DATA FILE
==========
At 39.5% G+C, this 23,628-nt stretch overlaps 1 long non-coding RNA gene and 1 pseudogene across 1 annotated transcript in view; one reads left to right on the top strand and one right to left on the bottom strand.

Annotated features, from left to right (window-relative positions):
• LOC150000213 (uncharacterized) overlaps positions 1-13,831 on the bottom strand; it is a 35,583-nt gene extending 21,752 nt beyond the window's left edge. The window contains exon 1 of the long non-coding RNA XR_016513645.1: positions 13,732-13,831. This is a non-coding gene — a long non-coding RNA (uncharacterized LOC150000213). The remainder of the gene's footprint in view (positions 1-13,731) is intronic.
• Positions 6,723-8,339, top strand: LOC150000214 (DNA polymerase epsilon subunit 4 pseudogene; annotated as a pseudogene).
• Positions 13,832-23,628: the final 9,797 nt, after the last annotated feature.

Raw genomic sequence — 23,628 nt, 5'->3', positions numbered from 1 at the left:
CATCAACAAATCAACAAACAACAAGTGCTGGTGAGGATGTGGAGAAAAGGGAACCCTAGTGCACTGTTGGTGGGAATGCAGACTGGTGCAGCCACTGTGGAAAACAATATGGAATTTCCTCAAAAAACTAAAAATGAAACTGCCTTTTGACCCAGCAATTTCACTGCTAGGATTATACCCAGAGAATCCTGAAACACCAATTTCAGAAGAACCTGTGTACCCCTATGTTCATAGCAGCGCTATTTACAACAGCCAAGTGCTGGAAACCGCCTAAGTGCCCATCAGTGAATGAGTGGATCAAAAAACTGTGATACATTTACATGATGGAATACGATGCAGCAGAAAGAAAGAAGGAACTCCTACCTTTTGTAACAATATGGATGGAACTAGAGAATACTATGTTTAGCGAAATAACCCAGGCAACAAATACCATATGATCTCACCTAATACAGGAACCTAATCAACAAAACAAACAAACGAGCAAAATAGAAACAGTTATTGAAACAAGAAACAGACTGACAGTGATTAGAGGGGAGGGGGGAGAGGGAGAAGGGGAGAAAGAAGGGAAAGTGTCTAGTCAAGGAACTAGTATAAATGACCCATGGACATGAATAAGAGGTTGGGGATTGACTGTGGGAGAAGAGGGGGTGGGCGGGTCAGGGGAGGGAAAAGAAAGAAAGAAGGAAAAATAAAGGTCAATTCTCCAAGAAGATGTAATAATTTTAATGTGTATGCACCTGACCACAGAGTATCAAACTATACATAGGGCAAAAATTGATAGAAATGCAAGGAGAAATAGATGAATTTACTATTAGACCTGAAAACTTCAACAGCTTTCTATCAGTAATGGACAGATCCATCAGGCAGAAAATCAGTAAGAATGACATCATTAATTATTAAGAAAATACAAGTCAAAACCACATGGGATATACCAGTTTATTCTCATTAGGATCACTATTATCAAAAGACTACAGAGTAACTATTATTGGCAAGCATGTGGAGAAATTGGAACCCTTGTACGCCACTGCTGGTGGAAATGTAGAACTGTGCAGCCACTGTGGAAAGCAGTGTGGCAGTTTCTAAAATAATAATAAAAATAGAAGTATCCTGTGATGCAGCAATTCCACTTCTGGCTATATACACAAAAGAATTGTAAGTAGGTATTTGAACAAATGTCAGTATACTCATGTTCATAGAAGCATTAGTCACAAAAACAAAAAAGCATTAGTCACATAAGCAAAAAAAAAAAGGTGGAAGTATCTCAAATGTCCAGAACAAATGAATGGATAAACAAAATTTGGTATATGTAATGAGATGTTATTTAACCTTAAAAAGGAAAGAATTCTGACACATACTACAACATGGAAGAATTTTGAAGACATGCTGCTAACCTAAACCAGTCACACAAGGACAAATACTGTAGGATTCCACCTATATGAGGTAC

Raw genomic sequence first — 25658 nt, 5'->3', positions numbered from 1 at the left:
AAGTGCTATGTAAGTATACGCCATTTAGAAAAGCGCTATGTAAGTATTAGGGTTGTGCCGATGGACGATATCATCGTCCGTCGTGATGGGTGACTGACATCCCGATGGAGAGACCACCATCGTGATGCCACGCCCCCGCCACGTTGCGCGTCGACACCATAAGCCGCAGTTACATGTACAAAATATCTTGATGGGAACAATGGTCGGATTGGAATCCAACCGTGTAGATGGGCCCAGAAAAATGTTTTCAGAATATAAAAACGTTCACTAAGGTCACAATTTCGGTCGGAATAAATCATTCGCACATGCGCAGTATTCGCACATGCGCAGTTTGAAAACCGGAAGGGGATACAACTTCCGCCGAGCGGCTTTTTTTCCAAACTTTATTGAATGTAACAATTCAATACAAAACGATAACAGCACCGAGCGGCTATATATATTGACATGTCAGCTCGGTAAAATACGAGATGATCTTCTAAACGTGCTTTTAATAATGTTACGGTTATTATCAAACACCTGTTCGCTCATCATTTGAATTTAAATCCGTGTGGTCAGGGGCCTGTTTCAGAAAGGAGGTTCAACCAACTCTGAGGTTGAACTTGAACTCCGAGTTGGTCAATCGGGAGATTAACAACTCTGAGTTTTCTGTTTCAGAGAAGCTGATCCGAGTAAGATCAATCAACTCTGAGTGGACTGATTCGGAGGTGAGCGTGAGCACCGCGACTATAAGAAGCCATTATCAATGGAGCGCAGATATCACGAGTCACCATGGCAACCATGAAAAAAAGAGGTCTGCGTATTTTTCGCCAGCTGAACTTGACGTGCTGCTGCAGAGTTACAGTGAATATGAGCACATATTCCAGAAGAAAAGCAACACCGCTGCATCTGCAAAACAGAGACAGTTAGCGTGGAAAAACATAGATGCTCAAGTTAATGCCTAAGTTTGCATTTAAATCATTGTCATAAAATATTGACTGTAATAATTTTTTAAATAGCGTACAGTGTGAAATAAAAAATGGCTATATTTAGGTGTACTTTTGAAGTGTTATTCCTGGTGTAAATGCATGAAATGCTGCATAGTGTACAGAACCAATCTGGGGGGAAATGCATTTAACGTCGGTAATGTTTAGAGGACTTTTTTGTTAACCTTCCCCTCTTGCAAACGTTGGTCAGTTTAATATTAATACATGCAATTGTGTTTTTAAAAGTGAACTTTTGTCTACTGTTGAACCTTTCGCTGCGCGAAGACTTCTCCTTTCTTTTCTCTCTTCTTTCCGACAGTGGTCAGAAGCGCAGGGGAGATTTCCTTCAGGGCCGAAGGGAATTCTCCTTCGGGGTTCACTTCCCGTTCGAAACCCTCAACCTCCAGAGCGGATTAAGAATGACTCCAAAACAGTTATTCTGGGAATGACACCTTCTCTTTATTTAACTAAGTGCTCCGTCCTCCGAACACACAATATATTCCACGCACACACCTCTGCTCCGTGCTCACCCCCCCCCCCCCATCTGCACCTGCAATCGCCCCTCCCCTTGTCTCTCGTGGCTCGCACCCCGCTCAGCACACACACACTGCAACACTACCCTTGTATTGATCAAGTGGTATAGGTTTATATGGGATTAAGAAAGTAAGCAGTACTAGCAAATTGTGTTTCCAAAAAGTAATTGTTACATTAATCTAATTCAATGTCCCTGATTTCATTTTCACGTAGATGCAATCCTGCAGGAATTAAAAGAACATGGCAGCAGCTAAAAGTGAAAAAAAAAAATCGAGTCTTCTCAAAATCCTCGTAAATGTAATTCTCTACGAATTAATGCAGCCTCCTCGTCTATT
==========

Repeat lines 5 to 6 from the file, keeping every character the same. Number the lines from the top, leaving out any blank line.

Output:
• Positions 13,832-23,628: the final 9,797 nt, after the last annotated feature.

Raw genomic sequence — 23,628 nt, 5'->3', positions numbered from 1 at the left: